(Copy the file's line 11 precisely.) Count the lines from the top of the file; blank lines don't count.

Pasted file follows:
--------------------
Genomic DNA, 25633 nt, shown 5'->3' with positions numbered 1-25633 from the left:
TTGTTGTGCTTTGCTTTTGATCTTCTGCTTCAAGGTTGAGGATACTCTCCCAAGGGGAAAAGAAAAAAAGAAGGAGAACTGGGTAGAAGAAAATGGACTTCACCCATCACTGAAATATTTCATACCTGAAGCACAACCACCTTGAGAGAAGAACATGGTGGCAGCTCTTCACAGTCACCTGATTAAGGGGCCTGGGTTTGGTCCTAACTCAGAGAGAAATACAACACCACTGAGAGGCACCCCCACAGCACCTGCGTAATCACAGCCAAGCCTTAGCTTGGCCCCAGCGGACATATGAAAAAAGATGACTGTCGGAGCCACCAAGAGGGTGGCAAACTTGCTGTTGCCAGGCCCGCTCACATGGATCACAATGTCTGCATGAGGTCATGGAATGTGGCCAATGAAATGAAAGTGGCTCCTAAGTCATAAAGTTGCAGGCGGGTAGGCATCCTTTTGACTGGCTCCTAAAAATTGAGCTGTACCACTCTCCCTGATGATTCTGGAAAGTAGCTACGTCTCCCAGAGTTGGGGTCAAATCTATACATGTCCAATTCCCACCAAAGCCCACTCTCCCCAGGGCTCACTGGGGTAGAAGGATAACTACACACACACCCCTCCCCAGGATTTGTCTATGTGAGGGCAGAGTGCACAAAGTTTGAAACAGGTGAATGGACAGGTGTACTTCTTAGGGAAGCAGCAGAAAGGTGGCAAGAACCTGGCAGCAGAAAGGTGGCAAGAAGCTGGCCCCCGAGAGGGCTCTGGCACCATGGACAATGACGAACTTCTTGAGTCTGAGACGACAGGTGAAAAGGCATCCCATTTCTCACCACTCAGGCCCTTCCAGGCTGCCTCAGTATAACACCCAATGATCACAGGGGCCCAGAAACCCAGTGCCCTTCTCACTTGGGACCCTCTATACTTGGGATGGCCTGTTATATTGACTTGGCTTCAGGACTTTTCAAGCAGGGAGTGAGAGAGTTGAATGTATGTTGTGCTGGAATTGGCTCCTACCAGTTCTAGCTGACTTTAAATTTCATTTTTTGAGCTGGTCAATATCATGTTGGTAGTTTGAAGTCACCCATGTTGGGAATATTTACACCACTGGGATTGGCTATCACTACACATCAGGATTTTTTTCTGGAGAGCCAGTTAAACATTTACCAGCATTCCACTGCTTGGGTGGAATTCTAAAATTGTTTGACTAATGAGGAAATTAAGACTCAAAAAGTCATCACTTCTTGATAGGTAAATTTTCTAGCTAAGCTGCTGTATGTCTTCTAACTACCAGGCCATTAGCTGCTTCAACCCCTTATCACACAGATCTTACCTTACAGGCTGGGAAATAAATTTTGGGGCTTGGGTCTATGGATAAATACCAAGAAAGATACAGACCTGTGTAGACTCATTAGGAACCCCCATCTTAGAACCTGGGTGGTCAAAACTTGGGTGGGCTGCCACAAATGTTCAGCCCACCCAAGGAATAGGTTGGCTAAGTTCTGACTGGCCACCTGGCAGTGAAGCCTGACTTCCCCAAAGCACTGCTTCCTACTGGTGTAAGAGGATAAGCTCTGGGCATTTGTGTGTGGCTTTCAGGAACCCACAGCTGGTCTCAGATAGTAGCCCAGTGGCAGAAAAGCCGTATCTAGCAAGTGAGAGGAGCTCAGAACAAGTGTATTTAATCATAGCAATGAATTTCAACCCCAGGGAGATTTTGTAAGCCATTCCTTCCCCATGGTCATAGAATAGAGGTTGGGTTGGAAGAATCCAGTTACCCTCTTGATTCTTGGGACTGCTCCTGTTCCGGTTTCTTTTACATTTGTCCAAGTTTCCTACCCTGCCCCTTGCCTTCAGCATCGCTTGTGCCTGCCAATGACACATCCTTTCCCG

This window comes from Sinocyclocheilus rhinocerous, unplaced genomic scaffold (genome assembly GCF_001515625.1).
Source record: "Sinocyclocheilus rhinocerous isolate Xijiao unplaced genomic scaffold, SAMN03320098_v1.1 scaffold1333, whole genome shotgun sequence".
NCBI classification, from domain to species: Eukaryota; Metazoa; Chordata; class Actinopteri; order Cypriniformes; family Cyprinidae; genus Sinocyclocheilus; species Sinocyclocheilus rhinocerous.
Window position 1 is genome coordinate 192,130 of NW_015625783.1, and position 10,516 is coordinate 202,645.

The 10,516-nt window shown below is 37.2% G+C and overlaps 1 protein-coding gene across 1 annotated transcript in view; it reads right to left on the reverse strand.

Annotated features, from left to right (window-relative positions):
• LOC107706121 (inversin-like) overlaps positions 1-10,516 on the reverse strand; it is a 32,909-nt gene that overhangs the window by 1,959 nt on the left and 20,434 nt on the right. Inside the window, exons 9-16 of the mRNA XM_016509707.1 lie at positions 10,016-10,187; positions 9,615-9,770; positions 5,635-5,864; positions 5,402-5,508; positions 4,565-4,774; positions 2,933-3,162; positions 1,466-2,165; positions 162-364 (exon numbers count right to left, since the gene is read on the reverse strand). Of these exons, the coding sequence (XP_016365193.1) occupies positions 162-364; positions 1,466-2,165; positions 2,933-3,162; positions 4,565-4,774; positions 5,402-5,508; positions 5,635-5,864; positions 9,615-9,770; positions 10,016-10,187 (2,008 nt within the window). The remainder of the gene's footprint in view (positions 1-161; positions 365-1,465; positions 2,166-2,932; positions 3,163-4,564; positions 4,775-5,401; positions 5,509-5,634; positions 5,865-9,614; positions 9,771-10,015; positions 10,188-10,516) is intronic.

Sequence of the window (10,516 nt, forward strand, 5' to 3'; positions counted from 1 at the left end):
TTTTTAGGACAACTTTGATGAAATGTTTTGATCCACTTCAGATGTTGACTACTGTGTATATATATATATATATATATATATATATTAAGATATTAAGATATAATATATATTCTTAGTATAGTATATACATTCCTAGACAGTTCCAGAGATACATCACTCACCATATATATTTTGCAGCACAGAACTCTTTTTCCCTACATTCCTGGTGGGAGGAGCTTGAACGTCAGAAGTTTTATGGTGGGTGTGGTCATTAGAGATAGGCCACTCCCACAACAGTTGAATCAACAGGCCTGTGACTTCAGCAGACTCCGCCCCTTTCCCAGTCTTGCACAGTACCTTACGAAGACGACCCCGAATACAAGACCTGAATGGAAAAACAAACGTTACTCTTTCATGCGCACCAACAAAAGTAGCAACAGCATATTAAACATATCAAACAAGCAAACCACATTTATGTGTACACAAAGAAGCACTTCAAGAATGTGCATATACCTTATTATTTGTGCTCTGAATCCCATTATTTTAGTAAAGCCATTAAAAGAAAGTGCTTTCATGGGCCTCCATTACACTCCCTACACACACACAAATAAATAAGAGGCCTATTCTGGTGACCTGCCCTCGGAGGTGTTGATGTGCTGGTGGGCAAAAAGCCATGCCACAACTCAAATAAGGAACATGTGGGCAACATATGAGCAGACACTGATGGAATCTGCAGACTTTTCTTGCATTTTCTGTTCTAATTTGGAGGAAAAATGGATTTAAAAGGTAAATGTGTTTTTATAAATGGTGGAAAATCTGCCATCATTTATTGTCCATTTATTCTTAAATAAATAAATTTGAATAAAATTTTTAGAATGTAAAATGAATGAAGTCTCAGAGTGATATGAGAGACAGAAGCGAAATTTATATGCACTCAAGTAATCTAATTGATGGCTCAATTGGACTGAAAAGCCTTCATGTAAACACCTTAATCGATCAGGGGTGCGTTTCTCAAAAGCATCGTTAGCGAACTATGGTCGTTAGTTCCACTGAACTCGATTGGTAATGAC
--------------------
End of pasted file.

TTTTTAGGACAACTTTGATGAAATGTTTTGATCCACTTCAGATGTTGACTACTGTGTATATATATATATATATATATATATATATTAAGATATTAAGATATAATATATATTCTTAGTATAGTATATACATTCCTAGACAGTTCCAGAGATACATCACTCACCATATATATTTTGCAGCACAGAACTCTTTTTCCCTACATTCCTGGTGGGAGGAGCTTGAACGTCAGAAGTTTTATGGTGGGTGTGGTCATTAGAGATAGGCCACTCCCACAACAGTTGAATCAACAGGCCTGTGACTTCAGCAGACTCCGCCCCTTTCCCAGTCTTGCACAGTACCTTACGAAGACGACCCCGAATACAAGACCTGAATGGAAAAACAAACGTTACTCTTTCATGCGCACCAACAAAAGTAGCAACAGCATATTAAACATATCAAACAAGCAAACCACATTTATGTGTACACAAAGAAGCACTTCAAGAATGTGCATATACCTTATTATTTGTGCTCTGAATCCCATTATTTTAGTAAAGCCATTAAAAGAAAGTGCTTTCATGGGCCTCCATTACACTCCCTACACACACACAAATAAATAAGAGGCCTATTCTGGTGACCTGCCCTCGGAGGTGTTGATGTGCTGGTGGGCAAAAAGCCATGCCACAACTCAAATAAGGAACATGTGGGCAACATATGAGCAGACACTGATGGAATCTGCAGACTTTTCTTGCATTTTCTGTTCTAATTTGGAGGAAAAATGGATTTAAAAGGTAAATGTGTTTTTATAAATGGTGGAAAATCTGCCATCATTTATTGTCCATTTATTCTTAAATAAATAAATTTGAATAAAATTTTTAGAATGTAAAATGAATGAAGTCTCAGAGTGATATGAGAGACAGAAGCGAAATTTATATGCACTCAAGTAATCTAATTGATGGCTCAATTGGACTGAAAAGCCTTCATGTAAACACCTTAATCGATCAGGGGTGCGTTTCTCAAAAGCATCGTTAGCGAACTATGGTCGTTAGTTCCACTGAACTCGATTGGTAATGAC